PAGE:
Shug becomes so incredibly important to Celie. She’s in love with Shug, and that first love helps her realize that the talk of love, romance, and sex, are real, real things. Celie finds it particularly difficult to realize this, as lesbian couples do not conform to societal norms. We do not expect Celie to realize why her romantic life is dull due to the fact that she is not interested in men. It becomes easy for us, especially when we’re younger and less knowledgeable, to doubt the existence of constructs like love, because we haven’t experienced them yet. We think; “Love, Sex, Romance, they aren’t for me, they’re gross. I would never do that.” It’s not until we have those experiences that we see the pleasant reality of it. Shug helps Celie understand that while she may be married, have been pregnant and kissed her husband before; she still has not genuinely felt the joys of them—meaning she’s “still a virgin” (p. 76). Celie’s exploration of her identity and sexuality would not have been propagated if Shug had not been there to pull Celie out of conventional ideas of romance.

Part of that includes decriminalizing things like sex for Celie. The conventional idea, which is still quite common today, is that sex is a dirty, sinful act. Shug shuts that idea down,

Oh, she say. God love all them feelings. That’s some of the best stuff God did. And when you know God loves ’em you enjoys ’em a lot more. You can relax, go with everything that’s going, and praise God by liking what you like.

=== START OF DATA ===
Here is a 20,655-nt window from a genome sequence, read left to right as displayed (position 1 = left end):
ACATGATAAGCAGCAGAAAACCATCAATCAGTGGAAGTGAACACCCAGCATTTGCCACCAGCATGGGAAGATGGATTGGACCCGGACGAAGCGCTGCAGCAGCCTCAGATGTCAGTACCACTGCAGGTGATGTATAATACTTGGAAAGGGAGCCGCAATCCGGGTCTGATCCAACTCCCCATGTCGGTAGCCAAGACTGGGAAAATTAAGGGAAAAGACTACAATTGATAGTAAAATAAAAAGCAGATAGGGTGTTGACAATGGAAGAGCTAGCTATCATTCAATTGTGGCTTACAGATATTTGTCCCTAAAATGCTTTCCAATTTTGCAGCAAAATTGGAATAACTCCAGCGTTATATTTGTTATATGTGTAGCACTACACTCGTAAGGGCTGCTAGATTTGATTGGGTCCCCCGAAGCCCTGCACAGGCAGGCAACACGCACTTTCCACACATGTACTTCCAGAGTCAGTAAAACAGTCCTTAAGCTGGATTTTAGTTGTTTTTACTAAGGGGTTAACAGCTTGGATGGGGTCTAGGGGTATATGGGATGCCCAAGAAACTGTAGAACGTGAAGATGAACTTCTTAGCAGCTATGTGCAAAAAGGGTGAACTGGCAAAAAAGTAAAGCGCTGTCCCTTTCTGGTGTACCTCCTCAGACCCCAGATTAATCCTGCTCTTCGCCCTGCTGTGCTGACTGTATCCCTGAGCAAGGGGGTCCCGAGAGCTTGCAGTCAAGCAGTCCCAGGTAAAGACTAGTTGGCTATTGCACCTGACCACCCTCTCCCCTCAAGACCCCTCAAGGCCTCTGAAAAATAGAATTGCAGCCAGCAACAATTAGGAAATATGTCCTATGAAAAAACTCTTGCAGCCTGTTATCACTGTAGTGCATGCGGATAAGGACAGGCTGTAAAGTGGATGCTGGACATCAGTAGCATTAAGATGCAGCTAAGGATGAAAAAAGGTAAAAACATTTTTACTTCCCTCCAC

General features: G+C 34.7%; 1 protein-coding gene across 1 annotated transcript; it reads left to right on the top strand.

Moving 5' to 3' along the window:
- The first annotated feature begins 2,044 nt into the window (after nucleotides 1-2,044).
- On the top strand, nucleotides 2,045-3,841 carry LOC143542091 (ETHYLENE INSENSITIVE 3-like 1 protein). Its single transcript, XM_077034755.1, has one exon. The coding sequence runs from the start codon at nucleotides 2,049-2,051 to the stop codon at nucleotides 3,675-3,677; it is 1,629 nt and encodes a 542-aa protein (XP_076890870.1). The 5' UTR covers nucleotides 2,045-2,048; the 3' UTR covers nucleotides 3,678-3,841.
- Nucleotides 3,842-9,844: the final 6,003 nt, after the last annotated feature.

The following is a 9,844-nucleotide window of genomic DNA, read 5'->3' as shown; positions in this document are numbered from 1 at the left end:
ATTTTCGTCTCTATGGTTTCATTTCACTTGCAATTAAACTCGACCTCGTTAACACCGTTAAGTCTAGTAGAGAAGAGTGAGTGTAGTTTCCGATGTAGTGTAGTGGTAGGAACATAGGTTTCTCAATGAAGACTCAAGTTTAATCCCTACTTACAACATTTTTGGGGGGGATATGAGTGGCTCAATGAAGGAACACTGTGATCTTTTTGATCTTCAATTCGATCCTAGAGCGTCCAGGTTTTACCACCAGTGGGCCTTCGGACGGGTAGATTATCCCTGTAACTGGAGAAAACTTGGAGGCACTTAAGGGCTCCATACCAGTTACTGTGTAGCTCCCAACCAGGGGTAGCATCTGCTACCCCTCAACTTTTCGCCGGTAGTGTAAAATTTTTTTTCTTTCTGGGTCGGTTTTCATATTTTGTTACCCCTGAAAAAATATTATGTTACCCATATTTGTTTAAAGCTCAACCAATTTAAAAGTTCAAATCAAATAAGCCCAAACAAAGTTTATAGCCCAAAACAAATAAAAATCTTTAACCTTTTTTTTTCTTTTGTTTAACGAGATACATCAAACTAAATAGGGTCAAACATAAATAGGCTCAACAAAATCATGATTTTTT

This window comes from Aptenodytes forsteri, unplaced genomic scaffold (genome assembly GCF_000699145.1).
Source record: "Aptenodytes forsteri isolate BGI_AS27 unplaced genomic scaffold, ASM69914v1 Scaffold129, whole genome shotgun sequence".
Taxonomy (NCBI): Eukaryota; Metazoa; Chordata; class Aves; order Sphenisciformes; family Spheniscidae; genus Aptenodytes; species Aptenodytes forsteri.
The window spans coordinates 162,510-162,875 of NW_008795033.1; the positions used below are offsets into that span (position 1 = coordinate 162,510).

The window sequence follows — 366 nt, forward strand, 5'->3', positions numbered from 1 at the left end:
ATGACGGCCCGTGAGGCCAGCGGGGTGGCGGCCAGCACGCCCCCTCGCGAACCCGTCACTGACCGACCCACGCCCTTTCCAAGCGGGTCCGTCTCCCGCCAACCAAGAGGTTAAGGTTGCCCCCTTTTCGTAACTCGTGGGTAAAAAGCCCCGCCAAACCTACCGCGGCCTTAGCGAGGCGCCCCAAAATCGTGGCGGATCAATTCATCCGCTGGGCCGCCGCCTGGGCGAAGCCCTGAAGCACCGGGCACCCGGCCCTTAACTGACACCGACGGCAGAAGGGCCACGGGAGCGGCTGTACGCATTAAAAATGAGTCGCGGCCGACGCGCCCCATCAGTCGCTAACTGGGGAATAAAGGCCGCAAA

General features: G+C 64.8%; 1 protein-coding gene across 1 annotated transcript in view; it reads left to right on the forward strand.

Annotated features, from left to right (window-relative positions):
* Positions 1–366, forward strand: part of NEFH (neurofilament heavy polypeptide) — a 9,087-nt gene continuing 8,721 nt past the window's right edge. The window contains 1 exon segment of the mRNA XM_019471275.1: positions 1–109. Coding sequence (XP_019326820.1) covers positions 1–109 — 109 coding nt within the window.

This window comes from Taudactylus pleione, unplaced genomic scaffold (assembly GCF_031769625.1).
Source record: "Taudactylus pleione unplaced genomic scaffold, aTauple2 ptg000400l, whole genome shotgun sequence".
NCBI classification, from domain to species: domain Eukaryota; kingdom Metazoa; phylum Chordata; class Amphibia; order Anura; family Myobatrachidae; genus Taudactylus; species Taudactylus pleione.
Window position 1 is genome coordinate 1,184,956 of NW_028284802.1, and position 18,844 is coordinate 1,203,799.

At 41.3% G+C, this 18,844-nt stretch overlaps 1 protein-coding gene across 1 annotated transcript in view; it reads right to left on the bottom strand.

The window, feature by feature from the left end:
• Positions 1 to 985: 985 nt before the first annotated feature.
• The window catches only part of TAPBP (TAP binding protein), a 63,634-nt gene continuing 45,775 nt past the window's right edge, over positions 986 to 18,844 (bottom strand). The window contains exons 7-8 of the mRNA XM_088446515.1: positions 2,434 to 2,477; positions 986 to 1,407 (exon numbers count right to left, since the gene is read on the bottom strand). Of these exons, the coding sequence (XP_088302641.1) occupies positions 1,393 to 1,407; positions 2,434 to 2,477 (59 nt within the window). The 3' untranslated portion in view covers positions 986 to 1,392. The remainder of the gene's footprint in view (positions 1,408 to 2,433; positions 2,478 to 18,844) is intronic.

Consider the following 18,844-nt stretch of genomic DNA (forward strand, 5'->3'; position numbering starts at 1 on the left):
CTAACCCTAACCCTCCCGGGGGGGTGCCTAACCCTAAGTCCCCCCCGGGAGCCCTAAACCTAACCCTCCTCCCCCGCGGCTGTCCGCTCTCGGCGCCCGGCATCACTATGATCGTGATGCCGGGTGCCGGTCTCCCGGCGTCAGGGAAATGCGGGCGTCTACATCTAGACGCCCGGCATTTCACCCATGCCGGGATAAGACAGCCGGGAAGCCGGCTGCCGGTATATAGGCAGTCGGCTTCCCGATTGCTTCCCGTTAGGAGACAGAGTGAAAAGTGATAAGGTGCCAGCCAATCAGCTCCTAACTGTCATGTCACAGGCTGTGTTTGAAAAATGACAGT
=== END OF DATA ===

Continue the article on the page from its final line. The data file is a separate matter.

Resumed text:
God don’t think it dirty? I ast.

Naw, she say. God made it. (p.195)

Celie learning to love herself, and to allow enjoyment in her life, whether sexual or not, really helped her growth. Loving herself, too, became sacred, as God was in everything, he made everything. It’s an odd twisting of normal religious beliefs— why would we ever believe that God hates his creations? It would mean that we had an evil God. Shug’s God is a lot more convincing, in my opinion. Even before this, as they’re still getting to know each other, Celie “wash[es] [Shug’s] body, it feel like I’m praying” (p. 48). Shug herself becomes God-like, in Celie’s eyes, by being the person to help facilitate her self-growth. This manifested in Celie in her womanly strength, modelling herself after Shug and Sofia.

Celie’s spiritual journey, through Shug’s help, allowed me to have a much deeper appreciation for nature, trees, stars, people, and even the colour purple. This clever novel will be a big step in my own spiritual journey. I know that the common Christianity does not suit me, but maybe something closer to Shug’s view on God and Its passion for the natural does a bit more. Like Shug, “that feeling of being part of everything, not separate at all” (p.195) is the nicest feeling, in terms of the human experience. When I think of Thanksgiving, my entire family together, I don’t care about the prayer, I care about the people around me. I cherish their presence, and that is God.


Leave a Reply